Sunday, October 23, 2005

Thomas Vinterberg - Dear Wendy

Post number dos which is better than most.

Thomas Vinterberg - Dear Wendy

All I knew about this film when I walked into the theater was that it was written by Lars Von Trier and was an exploration about America’s fascination with guns and violence through a small town in the far west. Sounds like Dogville right? Well to director Thomas Vinterberg’s credit, the film manages to go in a completely different direction and proves to not only be an interesting take on the subject but also surprisingly entertaining and…cool. Now I don’t really associate anything Danish with cool except their weather and Anarchist market (Free Christiania!), but Dear Wendy one ups American and Japanese cinema by eschewing a Von Trieresque minimalism for a vivid, kinetic look that’s unafraid to use pop montage and interesting design to show the typical in a new light. The plot is simple: the geeky, rejected kids of a small western community called Electric Park Square find their salvation by forming a historical society called the Dandies. The problem is that the focus of this society is firearms and their operation. While one of the first laws in the club is that no one may actually draw their guns outside of the shooting range (they’re pacifists you see), it doesn’t take a rocket scientist to figure out that this rule will be broken before the film ends. While the film is essentially a coming of age story complete with Wonder Years voiceover; it succeeds due to its interesting character interplay, subtle social criticism and engrossing design. The latter is particularly worth mentioning as the sets and locations really draw us into the character’s world which is no bigger than a couple of blocks. Like Gangs of New York, this small area is extremely defined yet is so alien and enclosed that it almost becomes a character in itself. The mapping out of the neighborhood is a particularly fun moment as it’s described as through the eyes of a child with the Dandies giving grandiose names to local “landmarks” while the adults around them simply walk by them every day. These Dandies meanwhile gradually gain confidence and begin dressing flamboyantly becoming some sort of mix between southern American and English aristocracy as seen through the eyes of bored teenagers. While we’ve seen the isolated teens invent their own fantasy world story told a million times, when it’s told well it still comes off fresh.  Finally, the film’s soundtrack is entirely Zombies based. If you don’t love that, then you have no soul.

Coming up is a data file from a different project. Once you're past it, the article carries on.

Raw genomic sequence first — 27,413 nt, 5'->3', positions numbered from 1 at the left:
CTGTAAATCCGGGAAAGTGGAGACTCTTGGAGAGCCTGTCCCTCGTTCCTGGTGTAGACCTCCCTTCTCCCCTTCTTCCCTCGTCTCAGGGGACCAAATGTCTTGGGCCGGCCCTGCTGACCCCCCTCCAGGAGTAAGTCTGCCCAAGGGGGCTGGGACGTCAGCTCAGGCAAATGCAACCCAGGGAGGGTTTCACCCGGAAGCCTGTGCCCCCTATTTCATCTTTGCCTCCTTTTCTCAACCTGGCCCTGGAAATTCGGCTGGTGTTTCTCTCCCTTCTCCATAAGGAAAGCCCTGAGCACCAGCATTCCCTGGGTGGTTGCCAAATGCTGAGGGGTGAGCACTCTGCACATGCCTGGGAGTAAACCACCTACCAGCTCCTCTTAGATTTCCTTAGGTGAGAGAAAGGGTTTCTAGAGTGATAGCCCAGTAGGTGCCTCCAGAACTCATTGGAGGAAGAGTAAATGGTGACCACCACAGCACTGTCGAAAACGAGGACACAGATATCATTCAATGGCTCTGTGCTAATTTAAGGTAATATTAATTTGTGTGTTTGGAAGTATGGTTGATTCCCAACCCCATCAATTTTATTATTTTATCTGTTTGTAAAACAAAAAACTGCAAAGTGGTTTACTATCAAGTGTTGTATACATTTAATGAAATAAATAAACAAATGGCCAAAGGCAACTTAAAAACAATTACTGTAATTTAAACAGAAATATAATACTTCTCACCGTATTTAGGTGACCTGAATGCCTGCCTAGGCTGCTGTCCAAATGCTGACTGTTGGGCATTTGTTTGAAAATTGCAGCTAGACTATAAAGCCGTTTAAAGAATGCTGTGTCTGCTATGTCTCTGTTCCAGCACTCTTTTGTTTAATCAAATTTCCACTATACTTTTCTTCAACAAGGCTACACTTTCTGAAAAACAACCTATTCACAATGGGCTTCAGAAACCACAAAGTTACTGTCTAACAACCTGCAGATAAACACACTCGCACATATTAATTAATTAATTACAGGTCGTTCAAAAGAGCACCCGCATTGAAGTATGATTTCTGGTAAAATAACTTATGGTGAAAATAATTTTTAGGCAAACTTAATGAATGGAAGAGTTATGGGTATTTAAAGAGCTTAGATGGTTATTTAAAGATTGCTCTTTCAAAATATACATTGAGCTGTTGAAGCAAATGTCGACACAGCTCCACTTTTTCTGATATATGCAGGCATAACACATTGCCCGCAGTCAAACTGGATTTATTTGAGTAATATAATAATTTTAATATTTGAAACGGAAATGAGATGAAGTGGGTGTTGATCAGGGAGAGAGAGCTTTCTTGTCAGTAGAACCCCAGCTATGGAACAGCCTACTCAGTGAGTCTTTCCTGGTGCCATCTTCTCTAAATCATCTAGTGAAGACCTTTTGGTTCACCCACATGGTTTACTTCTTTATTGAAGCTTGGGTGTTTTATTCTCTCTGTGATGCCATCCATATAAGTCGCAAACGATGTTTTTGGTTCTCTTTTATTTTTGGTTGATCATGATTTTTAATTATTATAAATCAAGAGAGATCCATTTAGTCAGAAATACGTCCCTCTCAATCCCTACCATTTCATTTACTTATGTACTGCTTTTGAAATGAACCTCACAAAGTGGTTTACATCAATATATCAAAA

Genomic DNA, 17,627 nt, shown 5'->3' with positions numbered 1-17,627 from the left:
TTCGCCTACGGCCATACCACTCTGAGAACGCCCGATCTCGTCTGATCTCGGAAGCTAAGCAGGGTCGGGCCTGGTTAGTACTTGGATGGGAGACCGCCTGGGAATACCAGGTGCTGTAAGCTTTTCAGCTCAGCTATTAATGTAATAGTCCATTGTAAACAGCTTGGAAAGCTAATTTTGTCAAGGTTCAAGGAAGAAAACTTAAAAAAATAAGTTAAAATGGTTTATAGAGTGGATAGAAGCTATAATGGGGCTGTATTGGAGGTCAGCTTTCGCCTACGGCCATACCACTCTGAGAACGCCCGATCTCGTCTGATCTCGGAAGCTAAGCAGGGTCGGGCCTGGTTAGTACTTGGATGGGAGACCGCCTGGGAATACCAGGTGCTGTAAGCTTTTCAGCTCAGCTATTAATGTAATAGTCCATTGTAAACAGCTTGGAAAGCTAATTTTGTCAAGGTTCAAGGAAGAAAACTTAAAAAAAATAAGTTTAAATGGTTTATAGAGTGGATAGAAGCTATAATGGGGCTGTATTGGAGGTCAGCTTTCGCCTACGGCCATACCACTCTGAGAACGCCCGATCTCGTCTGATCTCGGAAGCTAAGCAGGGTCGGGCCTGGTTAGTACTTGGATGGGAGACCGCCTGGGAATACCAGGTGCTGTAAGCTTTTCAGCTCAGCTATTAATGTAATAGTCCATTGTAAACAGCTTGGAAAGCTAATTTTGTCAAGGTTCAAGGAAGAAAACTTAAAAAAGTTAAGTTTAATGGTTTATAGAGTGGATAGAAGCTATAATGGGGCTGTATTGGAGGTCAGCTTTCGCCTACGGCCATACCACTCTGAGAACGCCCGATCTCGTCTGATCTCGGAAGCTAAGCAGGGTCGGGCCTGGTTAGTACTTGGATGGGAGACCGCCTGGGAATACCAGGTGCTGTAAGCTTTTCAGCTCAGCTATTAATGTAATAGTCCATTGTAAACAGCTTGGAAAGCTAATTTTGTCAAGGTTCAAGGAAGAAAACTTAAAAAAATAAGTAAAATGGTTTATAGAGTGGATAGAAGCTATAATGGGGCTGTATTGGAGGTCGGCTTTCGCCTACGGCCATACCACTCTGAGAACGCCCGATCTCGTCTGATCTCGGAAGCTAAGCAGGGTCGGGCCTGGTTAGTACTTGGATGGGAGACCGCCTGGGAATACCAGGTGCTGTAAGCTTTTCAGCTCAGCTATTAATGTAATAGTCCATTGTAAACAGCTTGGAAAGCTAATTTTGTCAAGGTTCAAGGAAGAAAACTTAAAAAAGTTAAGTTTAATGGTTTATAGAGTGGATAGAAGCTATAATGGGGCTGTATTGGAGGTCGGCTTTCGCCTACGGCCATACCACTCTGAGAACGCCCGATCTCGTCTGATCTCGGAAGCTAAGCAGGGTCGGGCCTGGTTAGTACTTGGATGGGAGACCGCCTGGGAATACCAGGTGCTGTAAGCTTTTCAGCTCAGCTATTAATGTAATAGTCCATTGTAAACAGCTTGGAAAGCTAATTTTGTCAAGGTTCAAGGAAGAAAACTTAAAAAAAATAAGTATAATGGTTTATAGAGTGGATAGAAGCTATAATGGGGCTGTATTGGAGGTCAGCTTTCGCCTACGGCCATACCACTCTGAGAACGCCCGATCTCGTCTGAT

While the film isn’t perfect or even mind blowing, it’s entirely satisfying and works on every level it attempt to engage. One could easily take this as escapist entertainment with a subtle social message or on the contrary, consider it a social film done in an entertaining way. I’m definitely looking forward to seeing more from Mr. Vinterberg including his 2 year old film It’s All About Love which is being released to DVD this week. Until then, I highly recommend Dear Wendy if it gets screened in your area. It’s a fun film that means something. Who knew we’d have to go to Denmark to get one of THOSE in English?


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